Children | Infants & Toddlers
May 4, 2018

The time to think about an Emergency Room visit is before you make it

by visit to the ER emergecy

Taking a child to the emergency room can be scary, but being prepared can make the experience less traumatic.

 

Preparation helps both parents and children. When an emergency happens, there may not be time to gather important information, so keep the following notes in a handy place where you can grab them quickly if you have to rush to the hospital:

  • Medications your child is taking
  • Allergies
  • Previous surgeries
  • Known illnesses
  • Relevant family medical history
  • Immunization history
  • Insurance information

Children may be fearful about about medical care. If you need to go to the emergency room, describe the hospital as place to get help, a place where children and grown-ups “see a doctor when their bodies are sick or hurt.” Explain that doctors will decide the best way to help his or her body. Honest, simple explanations are helpful.

If possible, let your child choose a few items to bring to the hospital, such as a stuffed animal, blanket or hand-held electronics.

 

Arriving at the emergency department

Emergency department patients are seen in order of the severity of their illness or injury, not by order of arrival. If your child has a minor emergency, your family may have to wait to be seen. Your child may not be allowed to eat or drink before meeting the doctor. Crayons, books and activities are available upon request to keep your child occupied while you wait.

After a doctor has assessed your child and decided on treatment, hospital staff can help you and your child understand what will happen next. Some patients may need X-rays, urine tests, breathing treatments, blood tests or medication. It is important to explain to your child what he or she may see, smell, hear or feel in simple, honest terms.

At a dedicated children’s hospital like the one at Vanderbilt, certified child life specialists are available to help you and your child. These professionals use a variety of tools to help children cope with the stress and anxiety of medical treatment.

Overall, it is important to be honest with your child about things he or she may experience. Do not make promises to your child (such as “no shots”) until you know what treatment will happen. Here are some tips for supporting your child during an emergency department visit, based on the age of the child:

Infants and toddlers (age 0 to 3 years)

  • Remain calm and relaxed. Young children will take emotional cues from caregivers.
  • Decrease noise and lower lights when possible to avoid overstimulation. Speak in a soft, comforting voice.
  • Ask medical staff how you can help in your child’s care and whether you can hold your child.
  • Distract or entertain your child with favorite toys. Ones that are active and light up can be very helpful for toddlers.

Preschoolers (3 to 6 years)

  • Provide simple but honest explanations for medical events. Never tell a child it won’t hurt if it will. Ask a child life specialist to help your child understand his or her care.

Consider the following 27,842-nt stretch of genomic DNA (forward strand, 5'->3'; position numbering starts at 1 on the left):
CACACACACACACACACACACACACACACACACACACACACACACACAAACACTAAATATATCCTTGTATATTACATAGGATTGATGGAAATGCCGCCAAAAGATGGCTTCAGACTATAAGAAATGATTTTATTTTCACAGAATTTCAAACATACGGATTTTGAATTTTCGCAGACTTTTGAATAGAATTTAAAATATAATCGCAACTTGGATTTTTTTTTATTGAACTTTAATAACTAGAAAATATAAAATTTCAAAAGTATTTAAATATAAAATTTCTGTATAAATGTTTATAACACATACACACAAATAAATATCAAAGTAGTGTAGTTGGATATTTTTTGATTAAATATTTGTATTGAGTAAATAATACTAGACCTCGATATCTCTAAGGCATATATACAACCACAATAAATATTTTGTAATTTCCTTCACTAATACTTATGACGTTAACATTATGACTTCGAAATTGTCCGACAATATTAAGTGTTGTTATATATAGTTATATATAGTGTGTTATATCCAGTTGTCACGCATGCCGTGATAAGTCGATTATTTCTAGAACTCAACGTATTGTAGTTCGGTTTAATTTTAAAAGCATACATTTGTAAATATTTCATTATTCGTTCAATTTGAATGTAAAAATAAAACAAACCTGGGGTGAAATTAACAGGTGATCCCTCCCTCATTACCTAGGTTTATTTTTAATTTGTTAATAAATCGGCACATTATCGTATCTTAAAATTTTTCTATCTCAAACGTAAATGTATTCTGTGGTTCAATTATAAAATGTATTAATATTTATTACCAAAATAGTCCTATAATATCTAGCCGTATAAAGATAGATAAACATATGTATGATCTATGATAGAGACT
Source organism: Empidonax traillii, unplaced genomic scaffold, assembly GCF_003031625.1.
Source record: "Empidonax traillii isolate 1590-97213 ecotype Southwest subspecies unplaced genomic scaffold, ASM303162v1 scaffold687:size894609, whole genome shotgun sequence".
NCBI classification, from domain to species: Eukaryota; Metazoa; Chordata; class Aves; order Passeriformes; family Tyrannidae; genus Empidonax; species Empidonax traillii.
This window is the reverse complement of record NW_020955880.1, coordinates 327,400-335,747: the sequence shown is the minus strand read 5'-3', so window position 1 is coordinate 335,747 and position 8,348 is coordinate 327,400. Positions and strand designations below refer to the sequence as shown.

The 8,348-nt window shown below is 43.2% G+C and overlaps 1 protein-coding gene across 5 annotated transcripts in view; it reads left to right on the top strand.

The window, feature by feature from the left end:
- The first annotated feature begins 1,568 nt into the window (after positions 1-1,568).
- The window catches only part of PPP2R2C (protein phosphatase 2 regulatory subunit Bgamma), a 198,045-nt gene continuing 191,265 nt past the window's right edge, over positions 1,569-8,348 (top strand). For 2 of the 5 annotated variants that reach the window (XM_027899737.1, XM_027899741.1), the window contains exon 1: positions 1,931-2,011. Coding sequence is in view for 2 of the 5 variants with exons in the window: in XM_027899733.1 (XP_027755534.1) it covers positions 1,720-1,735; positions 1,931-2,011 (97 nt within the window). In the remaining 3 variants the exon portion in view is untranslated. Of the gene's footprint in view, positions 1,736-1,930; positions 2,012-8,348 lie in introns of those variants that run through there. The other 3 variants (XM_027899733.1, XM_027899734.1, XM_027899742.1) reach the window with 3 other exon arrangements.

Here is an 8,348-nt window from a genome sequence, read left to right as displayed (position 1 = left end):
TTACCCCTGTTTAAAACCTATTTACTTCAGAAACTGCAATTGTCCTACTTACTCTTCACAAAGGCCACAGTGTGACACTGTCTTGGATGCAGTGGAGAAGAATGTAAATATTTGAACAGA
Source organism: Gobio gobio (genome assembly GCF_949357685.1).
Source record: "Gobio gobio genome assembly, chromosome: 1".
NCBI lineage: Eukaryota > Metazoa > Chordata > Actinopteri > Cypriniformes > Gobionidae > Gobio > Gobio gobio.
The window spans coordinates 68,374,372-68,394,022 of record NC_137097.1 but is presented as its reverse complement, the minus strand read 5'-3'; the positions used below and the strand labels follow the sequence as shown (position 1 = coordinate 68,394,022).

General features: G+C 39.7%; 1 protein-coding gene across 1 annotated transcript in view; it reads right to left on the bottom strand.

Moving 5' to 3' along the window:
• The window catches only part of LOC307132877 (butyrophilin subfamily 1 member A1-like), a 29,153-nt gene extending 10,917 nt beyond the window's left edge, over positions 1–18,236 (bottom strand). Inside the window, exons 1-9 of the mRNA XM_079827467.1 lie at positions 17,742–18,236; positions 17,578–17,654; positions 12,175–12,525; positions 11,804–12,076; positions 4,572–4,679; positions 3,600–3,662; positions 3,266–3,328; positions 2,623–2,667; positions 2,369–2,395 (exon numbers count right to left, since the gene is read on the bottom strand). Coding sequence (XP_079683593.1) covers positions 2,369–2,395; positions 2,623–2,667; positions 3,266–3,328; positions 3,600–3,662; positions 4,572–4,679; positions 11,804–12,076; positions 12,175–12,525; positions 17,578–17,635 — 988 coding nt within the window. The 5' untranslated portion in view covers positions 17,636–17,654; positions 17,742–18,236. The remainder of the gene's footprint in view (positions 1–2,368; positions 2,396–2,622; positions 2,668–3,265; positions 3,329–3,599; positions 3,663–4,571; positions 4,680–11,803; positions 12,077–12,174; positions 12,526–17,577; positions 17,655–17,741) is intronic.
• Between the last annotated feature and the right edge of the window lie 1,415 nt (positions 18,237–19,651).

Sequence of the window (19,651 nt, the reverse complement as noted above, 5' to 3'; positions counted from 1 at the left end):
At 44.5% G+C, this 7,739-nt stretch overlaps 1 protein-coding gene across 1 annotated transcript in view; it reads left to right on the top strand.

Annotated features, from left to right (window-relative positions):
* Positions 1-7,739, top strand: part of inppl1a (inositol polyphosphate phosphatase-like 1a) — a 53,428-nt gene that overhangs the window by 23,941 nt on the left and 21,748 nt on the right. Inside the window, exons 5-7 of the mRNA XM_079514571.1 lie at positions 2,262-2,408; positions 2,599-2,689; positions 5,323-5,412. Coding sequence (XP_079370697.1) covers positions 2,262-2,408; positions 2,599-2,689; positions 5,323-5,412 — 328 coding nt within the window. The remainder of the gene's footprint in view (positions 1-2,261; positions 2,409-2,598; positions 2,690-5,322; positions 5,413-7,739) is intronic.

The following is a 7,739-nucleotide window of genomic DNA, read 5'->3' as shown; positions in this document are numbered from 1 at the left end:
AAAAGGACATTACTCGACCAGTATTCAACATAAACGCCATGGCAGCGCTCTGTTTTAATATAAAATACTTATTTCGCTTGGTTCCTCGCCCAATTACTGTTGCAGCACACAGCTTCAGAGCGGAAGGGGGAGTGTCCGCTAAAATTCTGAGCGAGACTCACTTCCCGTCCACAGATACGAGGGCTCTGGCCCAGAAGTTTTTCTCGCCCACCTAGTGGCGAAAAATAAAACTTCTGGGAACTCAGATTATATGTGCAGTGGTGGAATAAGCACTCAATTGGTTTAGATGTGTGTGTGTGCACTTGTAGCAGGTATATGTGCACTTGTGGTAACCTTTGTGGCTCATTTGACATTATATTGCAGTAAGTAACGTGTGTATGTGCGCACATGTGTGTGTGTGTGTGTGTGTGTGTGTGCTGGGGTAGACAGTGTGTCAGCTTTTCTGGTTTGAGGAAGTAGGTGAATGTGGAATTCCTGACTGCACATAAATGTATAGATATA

• Preschoolers may view hospitalization as a form of punishment. Reassure your child that the hospital is a place to get help and they are not being punished.
  • Reward difficult experiences and teach coping skills by providing specific verbal praise: “You held still for five seconds! Good job!” or, “I am proud of you for taking the medicine all by yourself.”
  • Blow bubbles or pinwheels to distract your child and help them relax.

School age (6 to 12 years)

  • Many children have misconceptions about medical care. Answer questions honestly and give specific but basic information about the body part affected.
  • Offer choices whenever possible: “Who would you like to help you keep your body still, Mommy or Daddy?” or, “Should we count to three or four before you take your medicine?”
  • Practice deep breathing before treatment.
  • Distract with activities like “I Spy,” puzzle books music with headphones, iPad/iPhone games, movies or drawing.
  • Encourage expression and validate your child’s feelings.

Teens (13 and up)

  • Communicate honestly and allow your teen to participate in medical care.
  • Don’t forget electronic devices, which  can help teens stay connected with their friends and offer a good source of distraction and comfort.
  • Practice deep breathing prior to treatments to encourage relaxation.
  • Respect and maintain privacy as much as possible.
  • Remain available for support. Encourage your teen to express what’s on their mind, and validate feelings.

We hope these tips will help you think ahead and be more prepared if you do face an ER visit with your child. If that time comes, remember that your child life specialists are there to help.

Author Cathleen Johnson is a child life specialist in the emergency department at Monroe Carell Jr. Children’s Hospital at Vanderbilt.

Infants, Early Childhood, middle, Tweens, Teens

For problems that need quick attention but not the emergency room, Vanderbilt’s Children’s After-Hours Clinics offer the convenience of a walk-in clinic with care provided by a board-certified pediatrician from Children’s Hospital. No appointment is necessary, but we recommend calling your pediatrician first. Learn more about services and find locations for Children’s Hospital After-Hours Clinic here.

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